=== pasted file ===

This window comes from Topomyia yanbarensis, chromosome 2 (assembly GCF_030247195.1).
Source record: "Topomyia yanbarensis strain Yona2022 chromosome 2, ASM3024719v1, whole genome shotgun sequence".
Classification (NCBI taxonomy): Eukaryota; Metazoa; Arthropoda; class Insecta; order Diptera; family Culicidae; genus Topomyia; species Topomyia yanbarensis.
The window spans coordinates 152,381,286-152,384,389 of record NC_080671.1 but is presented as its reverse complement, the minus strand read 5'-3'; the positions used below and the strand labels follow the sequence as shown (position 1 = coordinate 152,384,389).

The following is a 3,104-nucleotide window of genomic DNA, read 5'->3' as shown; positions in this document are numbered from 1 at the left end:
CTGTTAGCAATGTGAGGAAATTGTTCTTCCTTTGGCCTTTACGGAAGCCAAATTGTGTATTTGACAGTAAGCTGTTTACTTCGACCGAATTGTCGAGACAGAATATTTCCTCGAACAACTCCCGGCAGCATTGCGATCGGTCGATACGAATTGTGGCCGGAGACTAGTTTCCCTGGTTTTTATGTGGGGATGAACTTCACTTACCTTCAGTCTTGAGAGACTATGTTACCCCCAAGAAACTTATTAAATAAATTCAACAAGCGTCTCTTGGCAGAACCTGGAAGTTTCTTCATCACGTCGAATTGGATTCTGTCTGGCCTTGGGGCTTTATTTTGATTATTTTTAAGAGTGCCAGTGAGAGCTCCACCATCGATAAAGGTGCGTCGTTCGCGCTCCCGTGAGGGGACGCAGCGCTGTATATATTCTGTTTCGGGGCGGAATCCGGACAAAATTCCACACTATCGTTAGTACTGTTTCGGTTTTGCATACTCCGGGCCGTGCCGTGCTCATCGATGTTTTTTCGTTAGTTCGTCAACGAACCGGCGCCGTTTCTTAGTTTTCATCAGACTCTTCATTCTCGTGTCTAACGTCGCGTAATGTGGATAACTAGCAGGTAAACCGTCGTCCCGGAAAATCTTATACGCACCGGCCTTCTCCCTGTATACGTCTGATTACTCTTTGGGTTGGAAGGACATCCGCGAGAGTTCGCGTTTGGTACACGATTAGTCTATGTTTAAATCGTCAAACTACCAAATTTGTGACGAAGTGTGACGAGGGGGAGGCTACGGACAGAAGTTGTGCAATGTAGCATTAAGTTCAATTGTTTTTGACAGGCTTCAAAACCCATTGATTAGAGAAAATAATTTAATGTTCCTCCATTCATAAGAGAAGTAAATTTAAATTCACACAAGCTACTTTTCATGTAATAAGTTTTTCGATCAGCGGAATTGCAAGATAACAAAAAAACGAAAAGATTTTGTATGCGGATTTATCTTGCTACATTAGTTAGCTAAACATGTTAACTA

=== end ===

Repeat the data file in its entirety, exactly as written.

This window comes from Topomyia yanbarensis, chromosome 2 (assembly GCF_030247195.1).
Source record: "Topomyia yanbarensis strain Yona2022 chromosome 2, ASM3024719v1, whole genome shotgun sequence".
Classification (NCBI taxonomy): Eukaryota; Metazoa; Arthropoda; class Insecta; order Diptera; family Culicidae; genus Topomyia; species Topomyia yanbarensis.
The window spans coordinates 152,381,286-152,384,389 of record NC_080671.1 but is presented as its reverse complement, the minus strand read 5'-3'; the positions used below and the strand labels follow the sequence as shown (position 1 = coordinate 152,384,389).

The following is a 3,104-nucleotide window of genomic DNA, read 5'->3' as shown; positions in this document are numbered from 1 at the left end:
CTGTTAGCAATGTGAGGAAATTGTTCTTCCTTTGGCCTTTACGGAAGCCAAATTGTGTATTTGACAGTAAGCTGTTTACTTCGACCGAATTGTCGAGACAGAATATTTCCTCGAACAACTCCCGGCAGCATTGCGATCGGTCGATACGAATTGTGGCCGGAGACTAGTTTCCCTGGTTTTTATGTGGGGATGAACTTCACTTACCTTCAGTCTTGAGAGACTATGTTACCCCCAAGAAACTTATTAAATAAATTCAACAAGCGTCTCTTGGCAGAACCTGGAAGTTTCTTCATCACGTCGAATTGGATTCTGTCTGGCCTTGGGGCTTTATTTTGATTATTTTTAAGAGTGCCAGTGAGAGCTCCACCATCGATAAAGGTGCGTCGTTCGCGCTCCCGTGAGGGGACGCAGCGCTGTATATATTCTGTTTCGGGGCGGAATCCGGACAAAATTCCACACTATCGTTAGTACTGTTTCGGTTTTGCATACTCCGGGCCGTGCCGTGCTCATCGATGTTTTTTCGTTAGTTCGTCAACGAACCGGCGCCGTTTCTTAGTTTTCATCAGACTCTTCATTCTCGTGTCTAACGTCGCGTAATGTGGATAACTAGCAGGTAAACCGTCGTCCCGGAAAATCTTATACGCACCGGCCTTCTCCCTGTATACGTCTGATTACTCTTTGGGTTGGAAGGACATCCGCGAGAGTTCGCGTTTGGTACACGATTAGTCTATGTTTAAATCGTCAAACTACCAAATTTGTGACGAAGTGTGACGAGGGGGAGGCTACGGACAGAAGTTGTGCAATGTAGCATTAAGTTCAATTGTTTTTGACAGGCTTCAAAACCCATTGATTAGAGAAAATAATTTAATGTTCCTCCATTCATAAGAGAAGTAAATTTAAATTCACACAAGCTACTTTTCATGTAATAAGTTTTTCGATCAGCGGAATTGCAAGATAACAAAAAAACGAAAAGATTTTGTATGCGGATTTATCTTGCTACATTAGTTAGCTAAACATGTTAACTA